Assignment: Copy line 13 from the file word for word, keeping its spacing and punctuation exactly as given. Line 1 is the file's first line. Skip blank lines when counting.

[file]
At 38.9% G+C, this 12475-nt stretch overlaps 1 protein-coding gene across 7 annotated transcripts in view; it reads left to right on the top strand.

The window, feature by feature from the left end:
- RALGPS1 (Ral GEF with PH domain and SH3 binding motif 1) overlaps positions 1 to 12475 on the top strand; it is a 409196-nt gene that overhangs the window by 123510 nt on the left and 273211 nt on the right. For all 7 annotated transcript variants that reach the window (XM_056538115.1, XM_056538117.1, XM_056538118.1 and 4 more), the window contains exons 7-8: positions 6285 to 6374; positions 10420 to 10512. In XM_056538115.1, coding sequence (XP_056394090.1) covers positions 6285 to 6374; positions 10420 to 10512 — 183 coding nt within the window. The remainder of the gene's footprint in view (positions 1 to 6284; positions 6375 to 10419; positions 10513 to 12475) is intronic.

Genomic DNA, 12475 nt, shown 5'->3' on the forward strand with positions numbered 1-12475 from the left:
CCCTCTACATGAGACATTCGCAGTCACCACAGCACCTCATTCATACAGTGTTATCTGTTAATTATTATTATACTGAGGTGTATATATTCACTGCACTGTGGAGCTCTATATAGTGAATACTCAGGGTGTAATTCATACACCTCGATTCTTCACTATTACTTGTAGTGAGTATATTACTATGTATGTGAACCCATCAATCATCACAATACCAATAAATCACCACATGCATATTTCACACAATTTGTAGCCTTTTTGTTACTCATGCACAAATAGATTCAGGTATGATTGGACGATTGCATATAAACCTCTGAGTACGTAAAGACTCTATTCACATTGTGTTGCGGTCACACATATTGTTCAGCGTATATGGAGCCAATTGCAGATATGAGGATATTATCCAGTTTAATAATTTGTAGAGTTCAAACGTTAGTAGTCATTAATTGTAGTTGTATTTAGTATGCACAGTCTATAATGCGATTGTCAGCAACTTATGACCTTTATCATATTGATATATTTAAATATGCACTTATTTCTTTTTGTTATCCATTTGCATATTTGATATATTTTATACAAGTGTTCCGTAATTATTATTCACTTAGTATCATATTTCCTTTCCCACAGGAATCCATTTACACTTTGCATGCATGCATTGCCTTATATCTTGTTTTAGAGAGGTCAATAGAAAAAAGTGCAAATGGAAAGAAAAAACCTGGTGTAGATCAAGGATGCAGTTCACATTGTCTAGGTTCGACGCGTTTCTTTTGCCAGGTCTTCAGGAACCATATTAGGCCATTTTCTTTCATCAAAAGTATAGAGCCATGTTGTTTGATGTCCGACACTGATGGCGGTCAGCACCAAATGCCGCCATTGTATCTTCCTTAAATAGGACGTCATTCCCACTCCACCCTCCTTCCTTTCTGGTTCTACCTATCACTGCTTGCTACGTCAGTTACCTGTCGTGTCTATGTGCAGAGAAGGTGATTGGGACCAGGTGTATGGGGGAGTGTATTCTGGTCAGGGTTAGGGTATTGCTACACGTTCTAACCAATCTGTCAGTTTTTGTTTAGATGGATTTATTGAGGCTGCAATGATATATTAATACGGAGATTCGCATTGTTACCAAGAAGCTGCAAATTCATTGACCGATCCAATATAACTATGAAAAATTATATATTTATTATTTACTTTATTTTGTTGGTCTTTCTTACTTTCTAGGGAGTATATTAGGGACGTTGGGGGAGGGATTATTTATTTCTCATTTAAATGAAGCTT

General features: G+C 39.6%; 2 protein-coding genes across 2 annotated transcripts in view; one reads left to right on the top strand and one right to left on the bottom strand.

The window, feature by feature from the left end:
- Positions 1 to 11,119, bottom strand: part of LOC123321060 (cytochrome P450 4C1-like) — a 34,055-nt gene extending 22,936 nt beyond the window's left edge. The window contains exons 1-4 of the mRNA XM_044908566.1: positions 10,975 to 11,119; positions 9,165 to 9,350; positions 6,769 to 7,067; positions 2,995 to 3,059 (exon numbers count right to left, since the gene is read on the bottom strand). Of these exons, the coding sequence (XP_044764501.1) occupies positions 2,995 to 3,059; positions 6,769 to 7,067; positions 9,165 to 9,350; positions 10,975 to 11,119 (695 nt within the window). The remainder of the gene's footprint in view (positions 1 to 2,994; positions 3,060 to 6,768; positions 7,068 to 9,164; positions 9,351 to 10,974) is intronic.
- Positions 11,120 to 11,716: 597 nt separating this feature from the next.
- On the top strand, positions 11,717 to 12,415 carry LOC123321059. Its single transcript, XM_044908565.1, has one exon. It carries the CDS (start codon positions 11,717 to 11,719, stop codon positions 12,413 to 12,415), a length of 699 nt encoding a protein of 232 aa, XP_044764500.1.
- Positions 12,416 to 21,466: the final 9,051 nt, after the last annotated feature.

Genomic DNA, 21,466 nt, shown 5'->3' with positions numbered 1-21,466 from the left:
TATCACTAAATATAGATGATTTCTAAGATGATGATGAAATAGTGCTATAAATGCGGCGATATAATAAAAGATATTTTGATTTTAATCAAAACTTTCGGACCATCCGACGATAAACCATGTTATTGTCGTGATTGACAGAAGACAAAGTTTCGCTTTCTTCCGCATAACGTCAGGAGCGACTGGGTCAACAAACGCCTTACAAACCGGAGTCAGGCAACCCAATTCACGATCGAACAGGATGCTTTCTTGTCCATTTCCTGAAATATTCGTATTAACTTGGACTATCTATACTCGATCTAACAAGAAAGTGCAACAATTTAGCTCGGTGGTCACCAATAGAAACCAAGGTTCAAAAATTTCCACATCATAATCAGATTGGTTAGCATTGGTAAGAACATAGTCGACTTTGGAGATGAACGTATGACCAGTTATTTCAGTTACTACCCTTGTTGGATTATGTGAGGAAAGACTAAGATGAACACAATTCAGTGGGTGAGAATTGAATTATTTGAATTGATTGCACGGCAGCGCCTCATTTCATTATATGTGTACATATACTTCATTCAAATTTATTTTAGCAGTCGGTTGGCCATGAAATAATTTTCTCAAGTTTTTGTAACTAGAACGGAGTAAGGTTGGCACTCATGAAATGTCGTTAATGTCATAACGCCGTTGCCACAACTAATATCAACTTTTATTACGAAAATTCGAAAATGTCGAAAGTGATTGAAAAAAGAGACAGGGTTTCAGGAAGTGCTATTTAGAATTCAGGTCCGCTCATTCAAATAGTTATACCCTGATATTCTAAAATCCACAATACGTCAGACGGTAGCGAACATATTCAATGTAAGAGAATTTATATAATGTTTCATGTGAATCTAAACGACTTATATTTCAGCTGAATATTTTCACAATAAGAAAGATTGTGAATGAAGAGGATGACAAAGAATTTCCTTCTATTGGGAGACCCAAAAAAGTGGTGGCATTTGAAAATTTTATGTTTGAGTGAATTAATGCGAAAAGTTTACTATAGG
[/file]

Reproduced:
TATCACTAAATATAGATGATTTCTAAGATGATGATGAAATAGTGCTATAAATGCGGCGATATAATAAAAGATATTTTGATTTTAATCAAAACTTTCGGACCATCCGACGATAAACCATGTTATTGTCGTGATTGACAGAAGACAAAGTTTCGCTTTCTTCCGCATAACGTCAGGAGCGACTGGGTCAACAAACGCCTTACAAACCGGAGTCAGGCAACCCAATTCACGATCGAACAGGATGCTTTCTTGTCCATTTCCTGAAATATTCGTATTAACTTGGACTATCTATACTCGATCTAACAAGAAAGTGCAACAATTTAGCTCGGTGGTCACCAATAGAAACCAAGGTTCAAAAATTTCCACATCATAATCAGATTGGTTAGCATTGGTAAGAACATAGTCGACTTTGGAGATGAACGTATGACCAGTTATTTCAGTTACTACCCTTGTTGGATTATGTGAGGAAAGACTAAGATGAACACAATTCAGTGGGTGAGAATTGAATTATTTGAATTGATTGCACGGCAGCGCCTCATTTCATTATATGTGTACATATACTTCATTCAAATTTATTTTAGCAGTCGGTTGGCCATGAAATAATTTTCTCAAGTTTTTGTAACTAGAACGGAGTAAGGTTGGCACTCATGAAATGTCGTTAATGTCATAACGCCGTTGCCACAACTAATATCAACTTTTATTACGAAAATTCGAAAATGTCGAAAGTGATTGAAAAAAGAGACAGGGTTTCAGGAAGTGCTATTTAGAATTCAGGTCCGCTCATTCAAATAGTTATACCCTGATATTCTAAAATCCACAATACGTCAGACGGTAGCGAACATATTCAATGTAAGAGAATTTATATAATGTTTCATGTGAATCTAAACGACTTATATTTCAGCTGAATATTTTCACAATAAGAAAGATTGTGAATGAAGAGGATGACAAAGAATTTCCTTCTATTGGGAGACCCAAAAAAGTGGTGGCATTTGAAAATTTTATGTTTGAGTGAATTAATGCGAAAAGTTTACTATAGG